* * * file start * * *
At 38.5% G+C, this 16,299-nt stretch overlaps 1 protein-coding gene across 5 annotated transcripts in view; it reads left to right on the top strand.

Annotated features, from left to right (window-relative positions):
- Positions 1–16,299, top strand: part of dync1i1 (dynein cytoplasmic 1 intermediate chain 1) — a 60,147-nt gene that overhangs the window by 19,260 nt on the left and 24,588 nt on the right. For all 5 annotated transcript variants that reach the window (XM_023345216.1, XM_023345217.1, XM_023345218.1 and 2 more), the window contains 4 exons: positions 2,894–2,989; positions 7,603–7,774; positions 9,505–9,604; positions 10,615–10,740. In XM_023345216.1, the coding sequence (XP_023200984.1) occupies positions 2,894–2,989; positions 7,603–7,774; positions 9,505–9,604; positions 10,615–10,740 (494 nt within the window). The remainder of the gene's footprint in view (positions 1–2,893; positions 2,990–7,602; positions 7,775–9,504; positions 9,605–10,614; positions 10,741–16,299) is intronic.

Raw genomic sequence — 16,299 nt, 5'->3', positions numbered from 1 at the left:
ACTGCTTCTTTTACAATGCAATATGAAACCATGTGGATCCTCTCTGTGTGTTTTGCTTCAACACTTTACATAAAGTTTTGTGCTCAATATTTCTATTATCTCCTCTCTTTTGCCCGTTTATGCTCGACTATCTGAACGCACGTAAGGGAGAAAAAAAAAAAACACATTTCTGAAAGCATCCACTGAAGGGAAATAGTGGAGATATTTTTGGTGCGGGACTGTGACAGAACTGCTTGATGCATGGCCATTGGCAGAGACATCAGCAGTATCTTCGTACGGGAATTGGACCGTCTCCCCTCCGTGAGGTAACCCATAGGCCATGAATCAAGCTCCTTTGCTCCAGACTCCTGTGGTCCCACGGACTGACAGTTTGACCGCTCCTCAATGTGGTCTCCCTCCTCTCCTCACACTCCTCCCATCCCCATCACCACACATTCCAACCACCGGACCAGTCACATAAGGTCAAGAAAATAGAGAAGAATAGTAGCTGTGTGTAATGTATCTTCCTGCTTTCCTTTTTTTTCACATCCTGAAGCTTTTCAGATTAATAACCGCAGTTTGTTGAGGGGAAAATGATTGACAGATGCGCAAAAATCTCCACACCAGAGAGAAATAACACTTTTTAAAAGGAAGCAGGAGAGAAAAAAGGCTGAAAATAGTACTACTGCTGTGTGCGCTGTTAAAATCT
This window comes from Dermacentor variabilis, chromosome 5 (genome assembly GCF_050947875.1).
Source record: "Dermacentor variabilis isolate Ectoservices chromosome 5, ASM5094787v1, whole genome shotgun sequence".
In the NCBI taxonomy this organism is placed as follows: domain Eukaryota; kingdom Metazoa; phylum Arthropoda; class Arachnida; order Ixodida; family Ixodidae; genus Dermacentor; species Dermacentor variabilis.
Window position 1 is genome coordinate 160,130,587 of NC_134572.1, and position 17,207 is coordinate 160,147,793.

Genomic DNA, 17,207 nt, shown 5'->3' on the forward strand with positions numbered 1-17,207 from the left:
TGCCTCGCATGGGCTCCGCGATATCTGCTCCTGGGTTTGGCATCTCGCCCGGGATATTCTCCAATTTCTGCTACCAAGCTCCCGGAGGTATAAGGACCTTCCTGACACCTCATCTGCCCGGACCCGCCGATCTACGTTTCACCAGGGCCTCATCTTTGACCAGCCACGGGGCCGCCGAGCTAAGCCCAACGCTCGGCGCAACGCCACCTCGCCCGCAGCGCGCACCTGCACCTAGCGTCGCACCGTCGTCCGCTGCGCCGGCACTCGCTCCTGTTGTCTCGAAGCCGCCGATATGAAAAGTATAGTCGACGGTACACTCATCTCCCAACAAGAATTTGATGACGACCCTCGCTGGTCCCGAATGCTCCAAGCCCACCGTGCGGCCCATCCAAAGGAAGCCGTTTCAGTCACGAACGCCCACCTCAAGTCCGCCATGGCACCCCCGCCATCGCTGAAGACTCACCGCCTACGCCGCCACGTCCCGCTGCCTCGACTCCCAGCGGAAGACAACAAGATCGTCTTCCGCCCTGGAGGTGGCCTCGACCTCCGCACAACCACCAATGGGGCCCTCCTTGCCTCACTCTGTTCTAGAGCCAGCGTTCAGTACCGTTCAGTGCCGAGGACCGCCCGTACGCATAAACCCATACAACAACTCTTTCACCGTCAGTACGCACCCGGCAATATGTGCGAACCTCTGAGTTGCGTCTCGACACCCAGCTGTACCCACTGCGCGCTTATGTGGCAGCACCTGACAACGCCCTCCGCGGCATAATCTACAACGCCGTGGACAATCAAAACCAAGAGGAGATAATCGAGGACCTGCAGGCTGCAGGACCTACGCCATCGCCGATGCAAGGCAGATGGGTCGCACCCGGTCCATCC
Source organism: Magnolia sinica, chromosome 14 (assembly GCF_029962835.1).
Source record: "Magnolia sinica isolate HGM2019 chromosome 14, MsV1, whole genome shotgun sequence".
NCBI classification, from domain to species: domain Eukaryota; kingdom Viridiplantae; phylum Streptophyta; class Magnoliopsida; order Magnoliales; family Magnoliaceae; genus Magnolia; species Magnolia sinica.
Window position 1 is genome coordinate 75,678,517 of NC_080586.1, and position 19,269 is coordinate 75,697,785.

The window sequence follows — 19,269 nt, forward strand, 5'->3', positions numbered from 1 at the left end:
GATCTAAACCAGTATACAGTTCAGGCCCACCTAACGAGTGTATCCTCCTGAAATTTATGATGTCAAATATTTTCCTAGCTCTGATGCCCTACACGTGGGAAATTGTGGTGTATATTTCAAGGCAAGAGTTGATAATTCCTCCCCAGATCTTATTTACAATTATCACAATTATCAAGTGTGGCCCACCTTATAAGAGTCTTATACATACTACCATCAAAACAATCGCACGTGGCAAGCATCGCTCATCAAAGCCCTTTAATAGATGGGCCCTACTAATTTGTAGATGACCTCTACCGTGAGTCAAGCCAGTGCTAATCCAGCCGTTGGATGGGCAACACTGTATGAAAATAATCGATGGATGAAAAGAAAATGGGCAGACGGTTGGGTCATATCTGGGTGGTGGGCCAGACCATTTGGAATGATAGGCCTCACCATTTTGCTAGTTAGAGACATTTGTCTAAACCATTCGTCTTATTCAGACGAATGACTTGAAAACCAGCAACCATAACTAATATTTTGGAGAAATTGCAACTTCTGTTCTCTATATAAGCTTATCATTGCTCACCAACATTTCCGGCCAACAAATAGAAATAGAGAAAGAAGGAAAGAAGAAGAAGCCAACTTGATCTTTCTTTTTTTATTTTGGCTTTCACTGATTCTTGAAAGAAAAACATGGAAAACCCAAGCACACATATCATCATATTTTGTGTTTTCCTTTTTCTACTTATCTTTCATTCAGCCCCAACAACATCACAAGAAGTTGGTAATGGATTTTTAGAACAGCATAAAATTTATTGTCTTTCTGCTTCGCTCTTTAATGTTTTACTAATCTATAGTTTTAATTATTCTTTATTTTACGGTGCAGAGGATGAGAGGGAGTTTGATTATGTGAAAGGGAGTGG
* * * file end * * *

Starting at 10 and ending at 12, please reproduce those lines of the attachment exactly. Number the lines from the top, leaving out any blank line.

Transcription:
Genomic DNA, 17,207 nt, shown 5'->3' on the forward strand with positions numbered 1-17,207 from the left:
TGCCTCGCATGGGCTCCGCGATATCTGCTCCTGGGTTTGGCATCTCGCCCGGGATATTCTCCAATTTCTGCTACCAAGCTCCCGGAGGTATAAGGACCTTCCTGACACCTCATCTGCCCGGACCCGCCGATCTACGTTTCACCAGGGCCTCATCTTTGACCAGCCACGGGGCCGCCGAGCTAAGCCCAACGCTCGGCGCAACGCCACCTCGCCCGCAGCGCGCACCTGCACCTAGCGTCGCACCGTCGTCCGCTGCGCCGGCACTCGCTCCTGTTGTCTCGAAGCCGCCGATATGAAAAGTATAGTCGACGGTACACTCATCTCCCAACAAGAATTTGATGACGACCCTCGCTGGTCCCGAATGCTCCAAGCCCACCGTGCGGCCCATCCAAAGGAAGCCGTTTCAGTCACGAACGCCCACCTCAAGTCCGCCATGGCACCCCCGCCATCGCTGAAGACTCACCGCCTACGCCGCCACGTCCCGCTGCCTCGACTCCCAGCGGAAGACAACAAGATCGTCTTCCGCCCTGGAGGTGGCCTCGACCTCCGCACAACCACCAATGGGGCCCTCCTTGCCTCACTCTGTTCTAGAGCCAGCGTTCAGTACCGTTCAGTGCCGAGGACCGCCCGTACGCATAAACCCATACAACAACTCTTTCACCGTCAGTACGCACCCGGCAATATGTGCGAACCTCTGAGTTGCGTCTCGACACCCAGCTGTACCCACTGCGCGCTTATGTGGCAGCACCTGACAACGCCCTCCGCGGCATAATCTACAACGCCGTGGACAATCAAAACCAAGAGGAGATAATCGAGGACCTGCAGGCTGCAGGACCTACGCCATCGCCGATGCAAGGCAGATGGGTCGCACCCGGTCCATCC
Source organism: Magnolia sinica, chromosome 14 (assembly GCF_029962835.1).